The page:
Wolf Prix attacks Chipperfield's Venice Biennale
Austrian provocateur Wolf Prix has hit out at this year’s Venice Architecture Biennale for failing to tackle major political themes behind architecture
In a press release, the Coop Himmelb(l)au likened the international showcase to a ‘product fair’, describing it as ‘hollow, arduous, exhausting, bleak and boring’.
Prix cited controversial plans to redevelop Stuttgart train station, the cost explosion of high profile buildings like the Elbe Philharmonic Hall, political arguments about mosques and minarets and the collapse of the single-family home market in the USA as ‘disputes about the localisation of an idea’ and topics ‘worthy of discussion’.
However, the fact that Herzog & de Meuron’s controversial Elbe Philharmonic hall was displayed in the Arsenale, along with extensive coverage of its overspend, as published in the press, has fuelled speculation that Prix criticised the exhibition without having seen it.
In his statement, Prix labelled the festival an ‘expensive dance of death’, claiming a ‘great’ biennale would have featured forums and themes looking ‘behind the scenes’ at decision-making ‘instead of boring exhibitions’.
Using a Venetian carnival metaphor, Prix said architects were ‘playing on a sinking gondola’ like the orchestra on the Titanic while in the real world ‘our leaky trade is sinking into powerlessness and irrelevance’.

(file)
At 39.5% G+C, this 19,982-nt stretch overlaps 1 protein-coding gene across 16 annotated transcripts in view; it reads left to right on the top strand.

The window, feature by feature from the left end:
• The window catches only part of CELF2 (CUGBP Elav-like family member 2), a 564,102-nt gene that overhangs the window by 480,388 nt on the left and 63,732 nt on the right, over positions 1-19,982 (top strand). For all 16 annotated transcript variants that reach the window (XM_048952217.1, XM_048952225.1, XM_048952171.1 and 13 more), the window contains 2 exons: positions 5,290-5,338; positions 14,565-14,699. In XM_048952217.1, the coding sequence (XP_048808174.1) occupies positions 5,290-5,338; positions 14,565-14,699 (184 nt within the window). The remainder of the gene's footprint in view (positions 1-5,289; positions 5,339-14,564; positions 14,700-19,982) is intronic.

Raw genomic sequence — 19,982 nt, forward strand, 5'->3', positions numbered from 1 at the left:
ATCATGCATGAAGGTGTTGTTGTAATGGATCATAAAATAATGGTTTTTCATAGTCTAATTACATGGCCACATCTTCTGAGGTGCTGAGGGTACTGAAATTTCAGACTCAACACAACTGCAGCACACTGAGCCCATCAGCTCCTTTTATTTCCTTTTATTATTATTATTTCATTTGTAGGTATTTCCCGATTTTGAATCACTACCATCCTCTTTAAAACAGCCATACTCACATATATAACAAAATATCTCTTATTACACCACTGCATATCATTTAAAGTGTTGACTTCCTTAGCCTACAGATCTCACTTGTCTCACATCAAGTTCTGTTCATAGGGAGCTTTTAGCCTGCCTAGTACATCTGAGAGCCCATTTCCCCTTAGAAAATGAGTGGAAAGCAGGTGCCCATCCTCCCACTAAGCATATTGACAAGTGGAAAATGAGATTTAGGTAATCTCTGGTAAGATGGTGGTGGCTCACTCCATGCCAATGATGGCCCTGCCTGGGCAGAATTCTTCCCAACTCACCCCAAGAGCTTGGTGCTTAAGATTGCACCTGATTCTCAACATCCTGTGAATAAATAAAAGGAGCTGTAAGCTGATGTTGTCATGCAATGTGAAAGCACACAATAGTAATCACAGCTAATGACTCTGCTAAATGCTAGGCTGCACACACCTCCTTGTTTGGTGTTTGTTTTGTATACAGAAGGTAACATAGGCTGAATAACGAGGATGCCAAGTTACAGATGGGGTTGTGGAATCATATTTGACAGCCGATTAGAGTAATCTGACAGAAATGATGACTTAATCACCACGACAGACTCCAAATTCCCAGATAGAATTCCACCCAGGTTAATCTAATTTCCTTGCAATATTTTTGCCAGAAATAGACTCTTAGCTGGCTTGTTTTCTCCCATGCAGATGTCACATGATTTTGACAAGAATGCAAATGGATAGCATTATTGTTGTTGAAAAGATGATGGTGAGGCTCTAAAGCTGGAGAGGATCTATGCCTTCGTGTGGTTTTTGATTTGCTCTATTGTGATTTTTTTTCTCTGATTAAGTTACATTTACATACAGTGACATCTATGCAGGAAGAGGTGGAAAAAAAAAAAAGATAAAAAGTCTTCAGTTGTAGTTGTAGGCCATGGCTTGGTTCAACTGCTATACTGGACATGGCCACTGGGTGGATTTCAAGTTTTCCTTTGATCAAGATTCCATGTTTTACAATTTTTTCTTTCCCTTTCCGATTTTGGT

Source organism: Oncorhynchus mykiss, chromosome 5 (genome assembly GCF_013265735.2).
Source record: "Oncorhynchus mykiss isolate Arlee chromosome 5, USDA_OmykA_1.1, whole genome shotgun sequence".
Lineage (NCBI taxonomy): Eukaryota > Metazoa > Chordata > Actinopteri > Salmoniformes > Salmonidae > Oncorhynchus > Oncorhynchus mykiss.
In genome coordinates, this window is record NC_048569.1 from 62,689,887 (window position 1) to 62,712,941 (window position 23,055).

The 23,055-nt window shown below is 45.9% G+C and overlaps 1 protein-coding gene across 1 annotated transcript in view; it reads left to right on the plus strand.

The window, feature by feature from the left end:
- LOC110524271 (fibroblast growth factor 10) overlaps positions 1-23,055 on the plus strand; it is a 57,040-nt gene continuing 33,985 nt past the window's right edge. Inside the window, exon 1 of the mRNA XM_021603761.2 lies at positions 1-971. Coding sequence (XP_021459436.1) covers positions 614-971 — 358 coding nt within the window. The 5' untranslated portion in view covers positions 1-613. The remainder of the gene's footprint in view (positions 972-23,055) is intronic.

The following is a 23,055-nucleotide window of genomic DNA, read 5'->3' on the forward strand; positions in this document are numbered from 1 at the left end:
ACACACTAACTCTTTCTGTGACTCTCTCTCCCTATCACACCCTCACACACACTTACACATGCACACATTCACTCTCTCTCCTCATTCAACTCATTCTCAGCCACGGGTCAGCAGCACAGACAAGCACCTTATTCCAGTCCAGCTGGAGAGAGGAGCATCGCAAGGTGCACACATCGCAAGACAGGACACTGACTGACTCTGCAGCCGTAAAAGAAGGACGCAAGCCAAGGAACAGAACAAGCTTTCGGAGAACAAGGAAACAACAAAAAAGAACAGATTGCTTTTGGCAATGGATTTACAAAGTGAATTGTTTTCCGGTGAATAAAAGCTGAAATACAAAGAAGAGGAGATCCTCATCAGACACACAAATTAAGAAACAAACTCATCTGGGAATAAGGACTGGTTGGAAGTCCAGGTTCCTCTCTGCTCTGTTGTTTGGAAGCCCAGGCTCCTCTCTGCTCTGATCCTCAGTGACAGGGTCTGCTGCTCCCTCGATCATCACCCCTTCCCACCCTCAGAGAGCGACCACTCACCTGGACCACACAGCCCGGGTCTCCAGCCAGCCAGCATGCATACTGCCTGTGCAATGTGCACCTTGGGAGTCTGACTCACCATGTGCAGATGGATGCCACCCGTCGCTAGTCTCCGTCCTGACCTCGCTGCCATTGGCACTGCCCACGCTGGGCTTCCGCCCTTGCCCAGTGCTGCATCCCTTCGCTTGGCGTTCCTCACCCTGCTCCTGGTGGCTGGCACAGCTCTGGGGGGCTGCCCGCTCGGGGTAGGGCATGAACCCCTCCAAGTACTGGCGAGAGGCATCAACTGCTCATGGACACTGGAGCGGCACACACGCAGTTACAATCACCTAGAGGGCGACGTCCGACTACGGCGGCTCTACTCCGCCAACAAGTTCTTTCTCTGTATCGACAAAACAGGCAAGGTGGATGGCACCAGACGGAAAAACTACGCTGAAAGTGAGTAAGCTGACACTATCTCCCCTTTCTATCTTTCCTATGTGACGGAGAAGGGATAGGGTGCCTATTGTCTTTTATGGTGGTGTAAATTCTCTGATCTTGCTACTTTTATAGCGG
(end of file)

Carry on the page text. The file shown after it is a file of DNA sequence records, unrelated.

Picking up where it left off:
The 69-year-old Jencks Award winner explained: ‘This is because politicians and project managers, investors and bureaucrats have been deciding on our built environment for a long time now. Not the architects.’
Turning to festival director Chipperfield, Prix urged him to draw inspiration from pop band Pussy Riot’s demonstration in Moscow’s Christ the Saviour Cathedral to ‘finally understand our society.’
He said:’ While in Russia artists are stubbornly resisting the authoritarian regime, the current director of the Architecture Biennale considers these characteristics to be obstacles for our profession and he explains in an interview that space must be taken from the genius. One would have to show him Pussy Riots in order for him to finally understand our society.’
On the biennale in general, Prix said: ‘It is no longer about lively discussion and criticism of topics in contemporary architecture, but rather about empty, conservative and perhaps populist shells that are charged with feigned meaning.’
This year’s biennale theme ‘common ground’ was a ‘compromise’ which ‘cannot get any worse’ he also claimed.